A snapshot on the economic and shipping environment
Saturday, 16 June 2012 | 00:00
The upcoming elections in Greece and Spain’s bailout deepened the uncertainty in the eurozone, while worldwide scenarios for a potential exit of Greece from euro threaten the dynamic of the single currency euro. The week has been marked by Spain’s bailout aid, being the fourth member of the euro area requesting rescue from European authorities, and worries for Greece not honoring its commitments agreed for the European
structural funds. Despite the broad based support for euro membership among all major Greek parties and the general public, S&P is on the view that there is at least a one in three chance that Greece will exit from euro.
French president Mr. Hollande warned Greece that some countries in Europe would want the country to be forced out of the eurozone if the country does not respect its engagement to international creditors after the upcoming elections, while US President Obama underlined that a potential exit of Greece from euro would cause more harm on the worldwide economy.
In the meantime, Spain’s $100billion euro’s bailout created a negative sentiment for the eurozone’s stability, while Moody’s downgrade on Spain’s credit rating to Baa3 from A3, one level above junk, citing the nation’s increased debt burden, created more confusion in the capital markets. Germany stated that outside inspectors will supervise the eurozone’s emergency loans for Spanish banks, just like other financial bailouts over the past two years, despite Madrid’s insistence that it would escape the onerous conditions imposed on Portugal, Ireland and Greece. Moody’s also lowered Cyprus’s bond rating to Ba3 from Ba1 due to the increased likelihood of a Greek exit from the euro area and the amount of support that the government may have to extend to Cypriot banks.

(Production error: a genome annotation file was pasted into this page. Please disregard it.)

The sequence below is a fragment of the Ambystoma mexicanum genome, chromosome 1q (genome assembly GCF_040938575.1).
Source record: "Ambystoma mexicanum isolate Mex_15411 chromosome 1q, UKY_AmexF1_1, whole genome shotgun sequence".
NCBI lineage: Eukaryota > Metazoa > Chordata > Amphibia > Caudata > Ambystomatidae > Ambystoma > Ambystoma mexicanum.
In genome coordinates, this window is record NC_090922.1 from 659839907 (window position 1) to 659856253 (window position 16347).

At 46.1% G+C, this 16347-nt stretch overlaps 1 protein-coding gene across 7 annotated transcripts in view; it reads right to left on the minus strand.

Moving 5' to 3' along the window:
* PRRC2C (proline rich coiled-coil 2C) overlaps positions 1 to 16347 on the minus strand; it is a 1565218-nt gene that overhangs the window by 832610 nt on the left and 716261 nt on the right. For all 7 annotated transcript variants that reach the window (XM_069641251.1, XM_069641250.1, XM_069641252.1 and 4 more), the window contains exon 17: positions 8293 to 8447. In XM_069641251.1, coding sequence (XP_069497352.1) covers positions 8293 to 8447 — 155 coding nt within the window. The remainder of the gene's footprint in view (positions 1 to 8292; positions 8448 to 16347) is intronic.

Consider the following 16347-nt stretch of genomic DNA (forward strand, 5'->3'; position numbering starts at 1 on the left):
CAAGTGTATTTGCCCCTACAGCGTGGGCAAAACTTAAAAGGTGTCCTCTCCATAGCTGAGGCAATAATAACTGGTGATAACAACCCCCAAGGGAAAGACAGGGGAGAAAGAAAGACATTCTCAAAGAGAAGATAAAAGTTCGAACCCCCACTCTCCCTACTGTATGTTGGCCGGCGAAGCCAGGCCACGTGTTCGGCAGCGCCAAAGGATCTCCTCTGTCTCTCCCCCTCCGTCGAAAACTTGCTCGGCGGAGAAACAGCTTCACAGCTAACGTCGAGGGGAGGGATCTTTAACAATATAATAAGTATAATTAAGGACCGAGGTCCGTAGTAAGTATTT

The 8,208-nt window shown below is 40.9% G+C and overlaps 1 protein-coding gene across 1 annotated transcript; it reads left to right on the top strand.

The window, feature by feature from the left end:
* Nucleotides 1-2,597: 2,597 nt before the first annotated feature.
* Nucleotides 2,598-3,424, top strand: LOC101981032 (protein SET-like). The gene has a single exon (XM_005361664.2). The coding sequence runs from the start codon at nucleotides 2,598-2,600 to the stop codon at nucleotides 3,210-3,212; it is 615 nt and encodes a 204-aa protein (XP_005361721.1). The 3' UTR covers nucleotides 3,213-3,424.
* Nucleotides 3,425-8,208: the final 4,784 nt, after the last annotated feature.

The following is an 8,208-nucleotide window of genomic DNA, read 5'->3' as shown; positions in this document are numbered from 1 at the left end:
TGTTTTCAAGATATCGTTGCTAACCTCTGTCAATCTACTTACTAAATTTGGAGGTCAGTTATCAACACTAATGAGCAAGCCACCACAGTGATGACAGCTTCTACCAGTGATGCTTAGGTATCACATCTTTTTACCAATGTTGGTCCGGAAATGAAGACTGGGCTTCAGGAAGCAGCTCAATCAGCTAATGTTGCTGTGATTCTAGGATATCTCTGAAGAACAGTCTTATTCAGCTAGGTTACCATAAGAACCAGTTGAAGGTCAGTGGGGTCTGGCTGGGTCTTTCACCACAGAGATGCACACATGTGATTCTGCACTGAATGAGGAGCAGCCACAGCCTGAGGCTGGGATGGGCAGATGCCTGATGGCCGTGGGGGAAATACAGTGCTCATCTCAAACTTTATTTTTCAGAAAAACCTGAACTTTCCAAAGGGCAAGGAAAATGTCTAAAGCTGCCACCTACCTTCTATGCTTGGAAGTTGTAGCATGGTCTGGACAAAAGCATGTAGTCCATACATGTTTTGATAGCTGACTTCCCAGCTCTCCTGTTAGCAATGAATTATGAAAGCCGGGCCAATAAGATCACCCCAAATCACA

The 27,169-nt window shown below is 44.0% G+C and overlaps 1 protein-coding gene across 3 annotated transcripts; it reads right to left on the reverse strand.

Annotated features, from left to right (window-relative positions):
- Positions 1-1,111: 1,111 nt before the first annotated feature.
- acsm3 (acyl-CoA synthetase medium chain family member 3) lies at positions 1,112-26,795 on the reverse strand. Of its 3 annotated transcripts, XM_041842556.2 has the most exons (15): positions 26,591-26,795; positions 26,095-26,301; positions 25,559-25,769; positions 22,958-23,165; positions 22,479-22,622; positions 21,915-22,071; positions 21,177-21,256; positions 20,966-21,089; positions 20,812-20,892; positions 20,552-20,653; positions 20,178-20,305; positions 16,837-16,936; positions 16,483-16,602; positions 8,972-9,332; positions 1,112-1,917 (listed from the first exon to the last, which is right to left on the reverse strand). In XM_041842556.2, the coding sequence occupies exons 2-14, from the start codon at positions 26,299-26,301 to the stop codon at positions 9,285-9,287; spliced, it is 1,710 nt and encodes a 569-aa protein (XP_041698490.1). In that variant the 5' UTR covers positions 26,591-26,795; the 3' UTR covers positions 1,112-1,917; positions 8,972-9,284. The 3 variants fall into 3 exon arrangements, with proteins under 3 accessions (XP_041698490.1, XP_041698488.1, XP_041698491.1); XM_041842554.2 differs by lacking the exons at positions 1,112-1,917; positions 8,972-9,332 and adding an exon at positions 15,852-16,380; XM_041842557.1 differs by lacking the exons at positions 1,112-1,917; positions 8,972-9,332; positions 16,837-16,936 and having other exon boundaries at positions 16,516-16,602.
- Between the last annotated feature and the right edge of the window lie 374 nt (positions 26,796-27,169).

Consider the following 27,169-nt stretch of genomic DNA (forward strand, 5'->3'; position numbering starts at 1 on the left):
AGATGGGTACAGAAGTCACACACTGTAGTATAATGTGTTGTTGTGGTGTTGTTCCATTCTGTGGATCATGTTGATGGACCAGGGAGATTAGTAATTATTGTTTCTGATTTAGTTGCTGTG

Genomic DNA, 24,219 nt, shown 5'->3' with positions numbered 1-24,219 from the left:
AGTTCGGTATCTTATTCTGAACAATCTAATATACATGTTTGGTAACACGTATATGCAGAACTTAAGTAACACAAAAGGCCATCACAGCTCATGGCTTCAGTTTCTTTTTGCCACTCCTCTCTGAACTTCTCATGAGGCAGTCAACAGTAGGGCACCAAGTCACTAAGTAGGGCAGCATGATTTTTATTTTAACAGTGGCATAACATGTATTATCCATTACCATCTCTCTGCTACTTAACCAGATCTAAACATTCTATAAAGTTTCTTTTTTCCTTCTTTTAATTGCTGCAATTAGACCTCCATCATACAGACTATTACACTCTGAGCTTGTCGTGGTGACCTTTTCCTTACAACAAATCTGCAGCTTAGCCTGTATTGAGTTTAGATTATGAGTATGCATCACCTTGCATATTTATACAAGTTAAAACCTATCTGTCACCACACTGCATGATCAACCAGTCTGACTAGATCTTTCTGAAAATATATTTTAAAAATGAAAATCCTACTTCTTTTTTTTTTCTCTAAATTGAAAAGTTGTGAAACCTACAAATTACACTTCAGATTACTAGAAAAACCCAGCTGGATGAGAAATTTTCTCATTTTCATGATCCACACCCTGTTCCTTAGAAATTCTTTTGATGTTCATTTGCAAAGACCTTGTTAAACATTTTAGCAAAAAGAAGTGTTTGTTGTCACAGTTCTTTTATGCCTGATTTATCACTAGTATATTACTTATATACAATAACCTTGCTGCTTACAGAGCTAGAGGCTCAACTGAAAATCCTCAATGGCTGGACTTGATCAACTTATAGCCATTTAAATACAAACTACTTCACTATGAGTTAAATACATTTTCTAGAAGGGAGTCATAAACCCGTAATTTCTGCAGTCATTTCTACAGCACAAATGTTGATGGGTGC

In U.S., country’s trade deficit shrank in April as exports retreated for the first time since November, as government data showed. According to Commerce Department, the monthly gap contracted 4.9% to $50,1 billion, while economists are worrying that European crisis could reduce demand for U.S. exports in the coming months as Europe accounts for one-fifth of US exports.